Euro banknotes are facing a redesign for the first time since their launch two decades ago, with a plan to make the currency “more relatable to Europeans of all ages and backgrounds”.
The European Central Bank (ECB) said it was starting a process to select new designs for banknotes, in consultation with citizens from across the 19 nations that use them, before a final decision is taken by 2024.
In a process expected to take several years, it said a panel of experts from each member state would form an advisory group to come up with a new theme to replace the current series of notes, which are based on an “ages and styles” motif depicting windows, doorways and bridges.
The panel will launch a series of focus groups, tasked with gathering opinions from people across the euro area on possible themes for the future notes.
Christine Lagarde, president of the ECB, said euro banknotes were “here to stay” despite an increase in cashless payments during the coronavirus pandemic.
“They are a tangible and visible symbol that we stand together in Europe, particularly in times of crisis, and there is still a strong demand for them,” she said. “After 20 years, it’s time to review the look of our banknotes to make them more relatable to Europeans of all ages and backgrounds.”
The process will mark the first big overhaul of the imagery used on the euro banknotes since the currency started circulating in physical form in 2002, when notes ranging from €5 to €500 replaced the currencies of 12 member states including the French franc, German mark and Italian lira.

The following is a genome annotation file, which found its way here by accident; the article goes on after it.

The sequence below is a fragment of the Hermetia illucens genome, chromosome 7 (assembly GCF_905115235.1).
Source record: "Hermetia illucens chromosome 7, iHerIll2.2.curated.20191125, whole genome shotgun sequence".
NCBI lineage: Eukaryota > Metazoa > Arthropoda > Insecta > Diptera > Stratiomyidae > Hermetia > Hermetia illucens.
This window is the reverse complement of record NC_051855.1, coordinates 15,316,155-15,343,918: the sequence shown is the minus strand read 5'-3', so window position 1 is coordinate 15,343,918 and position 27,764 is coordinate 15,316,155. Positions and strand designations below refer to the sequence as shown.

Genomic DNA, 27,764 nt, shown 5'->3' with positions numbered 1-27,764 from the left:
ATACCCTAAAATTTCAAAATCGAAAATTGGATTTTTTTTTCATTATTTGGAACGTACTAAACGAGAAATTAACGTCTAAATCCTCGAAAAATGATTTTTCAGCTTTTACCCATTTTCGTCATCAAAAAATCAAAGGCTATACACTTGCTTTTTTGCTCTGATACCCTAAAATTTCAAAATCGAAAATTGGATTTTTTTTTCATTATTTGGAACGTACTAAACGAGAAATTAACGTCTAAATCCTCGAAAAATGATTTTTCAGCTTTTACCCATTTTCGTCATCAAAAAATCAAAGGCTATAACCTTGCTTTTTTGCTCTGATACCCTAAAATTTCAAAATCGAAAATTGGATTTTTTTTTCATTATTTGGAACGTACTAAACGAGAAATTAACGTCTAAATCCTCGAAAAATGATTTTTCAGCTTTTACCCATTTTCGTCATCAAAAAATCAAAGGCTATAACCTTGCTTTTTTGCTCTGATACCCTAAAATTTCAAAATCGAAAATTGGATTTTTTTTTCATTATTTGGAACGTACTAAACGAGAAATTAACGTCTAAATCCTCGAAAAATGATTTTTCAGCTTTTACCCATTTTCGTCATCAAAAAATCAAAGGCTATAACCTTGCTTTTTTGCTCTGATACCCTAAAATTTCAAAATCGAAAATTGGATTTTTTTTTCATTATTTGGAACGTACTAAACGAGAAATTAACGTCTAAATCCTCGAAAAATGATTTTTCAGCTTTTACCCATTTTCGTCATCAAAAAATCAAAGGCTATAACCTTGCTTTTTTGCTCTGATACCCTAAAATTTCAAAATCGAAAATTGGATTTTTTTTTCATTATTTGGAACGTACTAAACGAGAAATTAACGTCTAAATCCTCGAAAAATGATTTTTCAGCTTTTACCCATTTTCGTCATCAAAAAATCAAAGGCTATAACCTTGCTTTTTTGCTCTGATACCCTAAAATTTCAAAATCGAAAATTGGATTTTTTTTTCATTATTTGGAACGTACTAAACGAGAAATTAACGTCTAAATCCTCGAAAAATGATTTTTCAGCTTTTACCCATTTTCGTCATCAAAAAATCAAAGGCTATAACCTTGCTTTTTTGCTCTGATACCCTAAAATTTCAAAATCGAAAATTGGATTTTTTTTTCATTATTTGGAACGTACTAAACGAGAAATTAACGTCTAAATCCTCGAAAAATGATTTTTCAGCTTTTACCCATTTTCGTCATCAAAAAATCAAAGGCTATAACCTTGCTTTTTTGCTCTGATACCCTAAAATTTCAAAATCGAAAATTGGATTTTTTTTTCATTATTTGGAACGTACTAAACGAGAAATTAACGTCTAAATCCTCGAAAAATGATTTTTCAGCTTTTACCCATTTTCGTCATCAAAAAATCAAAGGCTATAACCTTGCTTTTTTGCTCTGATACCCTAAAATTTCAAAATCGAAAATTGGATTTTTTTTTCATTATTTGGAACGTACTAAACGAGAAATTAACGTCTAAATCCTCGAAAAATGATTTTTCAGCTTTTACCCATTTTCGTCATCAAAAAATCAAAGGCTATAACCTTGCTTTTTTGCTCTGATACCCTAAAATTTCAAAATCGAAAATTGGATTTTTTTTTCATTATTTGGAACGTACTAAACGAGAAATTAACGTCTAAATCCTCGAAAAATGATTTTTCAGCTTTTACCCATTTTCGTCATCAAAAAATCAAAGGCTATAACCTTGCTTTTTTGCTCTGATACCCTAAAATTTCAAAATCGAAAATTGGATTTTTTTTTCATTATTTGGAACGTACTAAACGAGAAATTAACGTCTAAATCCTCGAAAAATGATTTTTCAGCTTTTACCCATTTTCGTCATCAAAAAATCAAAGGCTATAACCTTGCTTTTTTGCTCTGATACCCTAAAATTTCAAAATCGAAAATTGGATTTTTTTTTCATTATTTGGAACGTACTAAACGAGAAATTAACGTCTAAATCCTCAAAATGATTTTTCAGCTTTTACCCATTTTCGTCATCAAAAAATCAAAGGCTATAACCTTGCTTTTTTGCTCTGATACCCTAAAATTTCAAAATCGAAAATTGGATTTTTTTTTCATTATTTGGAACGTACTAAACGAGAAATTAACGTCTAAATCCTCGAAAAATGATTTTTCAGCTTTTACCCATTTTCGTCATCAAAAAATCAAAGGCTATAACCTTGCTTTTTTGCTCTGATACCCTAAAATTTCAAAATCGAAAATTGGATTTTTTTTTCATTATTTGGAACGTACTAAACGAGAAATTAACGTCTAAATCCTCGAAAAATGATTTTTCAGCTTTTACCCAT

Windows, doorways and bridges had been selected to symbolise the spirit of European openness, cooperation and communication.
Membership of the eurozone has increased to 19 nations, with Lithuania the most recent in 2015. A fresh look was given to the banknotes in 2013 to include more up-to-date security features, including a watermark portrait of the Greek goddess Europa, although the original “ages and styles” theme remained. The €500 note was not included in the new “Europa” series.
Unlike banknotes, euro coins have a standardised obverse side, as well as a reverse image for each member state with a specific national depiction – such as Mozart for Austria, a Celtic harp for Ireland, and an eagle surrounded by the stars of Europe for Germany.
The redesign process for the banknotes will require agreement from the ECB’s governing council, which represents each of the 19 member states, in a potentially lengthy process.
The ECB said the advisory panel tasked with developing new themes had been appointed based on proposals from euro area national central banks, and was drawn from diverse fields such as history, natural and social sciences, the visual arts and technology.
Once it has put forward proposals for a new theme, it will call on the public for their input on the shortlisted ideas. A design competition for the new banknotes will then follow, after which the ECB will again consult the public. The central bank’s governing council will take the final decision.
“We want to develop euro banknotes that European citizens can identify with and will be proud to use as their money,” said Fabio Panetta, an ECB executive board member.
“The process to redesign the euro banknotes will run in parallel with our investigation on a digital euro. Both projects aim to fulfil our mandate of providing safe and secure money to Europeans.”